How autonomy and mental disorder relate – the topic of this book – is a good example of a question likely to provoke two minds: is it a puzzle that, as Wittgenstein would have said, is like a fly buzzing in a bottle which the philosopher should show out? Or is it a problem that takes us to frontiers of our understanding where we should be coming up with good new ideas (as Karl Popper would have argued)? This collection of philosophical essays edges overall towards recognising a need for new ideas about the relation between autonomy and mental disorder. The question is certainly one of the big issues in psychiatry. It is a major problem for mental health law.
Many of the papers in this book are fairly philosophically technical and psychiatrists are likely to want more psychiatric phenomenology or law. That said, I suspect that British Journal of Psychiatry readers will find them no harder going than many other papers in psychiatric research and will certainly find them relevant to practice.
Autonomy has been the big theme in moral and political philosophy since at least the Enlightenment and it is a substantial source of our identities. Ask why freedom of choice and self-determination are good in any liberal democracy and you are likely to elicit puzzlement: they just are. Cambridge philosopher Jane Heal in an interesting Wittgenstein-leaning essay remarks on this and points out that consensus lies not around any idea of what autonomy is (the Enlightenment did not give us this very clearly), but in our practice of valuing non-coercion.
Yet psychiatrists want to know when, and when not, it is legitimate to treat mental disorder coercively, and without an idea of autonomy that can help, other ideas will step in. The main idea in mental health culture currently is risk. But risk attracts its own serious questions. Do we distort probabilities of suicide and violence in the service of risk-based decision-making about treatment without consent? Does risk disable people with mental disorder from achieving equality before the law?
Autonomy has been weakly woven into mental health culture hitherto and one reason has to do with how the concepts of autonomy and mental disorder have been mapped to each other as opposites, with one unintelligible in terms of the other. In classical liberal thought the value of freedom from interference from others is taken as a fundamental right unless one is a child, a person who harms others or a person with mental disorder. Explicitly, or implicitly, autonomy and having a mental disorder have been conceptualised as mutually exclusive. This is what ‘unsound mind’ reflects – the basis of our traditional mental health laws. Once unsound of mind, liberty is a fragile right and the impulse to understand such a person's experience weak.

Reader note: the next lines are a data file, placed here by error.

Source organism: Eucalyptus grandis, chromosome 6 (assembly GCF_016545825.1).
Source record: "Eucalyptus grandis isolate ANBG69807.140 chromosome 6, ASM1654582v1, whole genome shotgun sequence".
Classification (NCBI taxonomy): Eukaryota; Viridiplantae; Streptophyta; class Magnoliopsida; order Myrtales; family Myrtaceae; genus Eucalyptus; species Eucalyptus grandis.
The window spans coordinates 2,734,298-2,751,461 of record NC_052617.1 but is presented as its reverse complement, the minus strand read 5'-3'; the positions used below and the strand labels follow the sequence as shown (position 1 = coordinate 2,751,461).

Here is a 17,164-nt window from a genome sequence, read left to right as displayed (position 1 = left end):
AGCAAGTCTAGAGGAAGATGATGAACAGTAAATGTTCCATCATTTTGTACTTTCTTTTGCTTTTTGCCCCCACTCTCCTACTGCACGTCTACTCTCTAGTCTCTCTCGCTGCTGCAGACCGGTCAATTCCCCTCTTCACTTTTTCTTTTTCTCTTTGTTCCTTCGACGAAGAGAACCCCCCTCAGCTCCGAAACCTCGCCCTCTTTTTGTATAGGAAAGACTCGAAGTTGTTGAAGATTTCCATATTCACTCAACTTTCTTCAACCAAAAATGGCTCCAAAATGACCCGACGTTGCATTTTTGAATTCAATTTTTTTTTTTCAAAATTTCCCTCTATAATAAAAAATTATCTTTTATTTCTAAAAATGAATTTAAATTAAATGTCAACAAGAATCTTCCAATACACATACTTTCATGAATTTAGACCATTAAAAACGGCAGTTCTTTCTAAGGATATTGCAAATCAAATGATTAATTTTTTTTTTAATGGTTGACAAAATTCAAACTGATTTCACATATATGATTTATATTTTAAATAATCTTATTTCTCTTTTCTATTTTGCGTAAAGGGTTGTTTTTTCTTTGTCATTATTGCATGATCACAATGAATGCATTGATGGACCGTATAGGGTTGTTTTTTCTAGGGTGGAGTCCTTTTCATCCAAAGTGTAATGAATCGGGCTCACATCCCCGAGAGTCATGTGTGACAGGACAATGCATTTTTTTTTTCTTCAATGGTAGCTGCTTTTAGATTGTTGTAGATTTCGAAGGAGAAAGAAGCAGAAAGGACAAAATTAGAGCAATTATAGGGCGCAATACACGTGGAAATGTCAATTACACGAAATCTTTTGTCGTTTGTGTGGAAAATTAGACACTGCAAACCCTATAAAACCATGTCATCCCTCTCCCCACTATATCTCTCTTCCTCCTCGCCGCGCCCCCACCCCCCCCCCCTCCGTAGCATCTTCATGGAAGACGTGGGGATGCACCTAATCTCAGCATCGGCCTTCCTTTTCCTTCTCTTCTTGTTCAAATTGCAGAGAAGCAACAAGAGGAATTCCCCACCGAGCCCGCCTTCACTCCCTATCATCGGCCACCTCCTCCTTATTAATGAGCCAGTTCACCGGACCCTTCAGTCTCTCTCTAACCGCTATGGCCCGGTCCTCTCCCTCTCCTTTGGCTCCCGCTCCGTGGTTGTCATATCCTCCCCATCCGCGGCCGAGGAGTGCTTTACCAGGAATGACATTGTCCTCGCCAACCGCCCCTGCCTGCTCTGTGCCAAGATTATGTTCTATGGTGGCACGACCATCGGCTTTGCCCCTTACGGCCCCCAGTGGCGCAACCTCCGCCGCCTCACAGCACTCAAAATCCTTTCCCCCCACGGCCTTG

Cracks are starting to show with the unsound mind concept and with the politics of regarding autonomy and mental disorder as mutually exclusive. An emerging idea is what philosophers call the agency concept of autonomy and lawyers and psychiatrists know as decision-making capacity. If we take decision-making capacity seriously, then mental disorder and autonomy are not to be thought of as mutually exclusive and there will be new demands to understand their varying relationships.
Researchers and scholars of autonomy are starting to take an interest in mental disorder rather than treating it as a black box or as a thing to regard with extreme scepticism. That marks a significant intellectual change and this collection of essays, usefully structured by the editor and with a synthetic introduction, makes a very interesting contribution.
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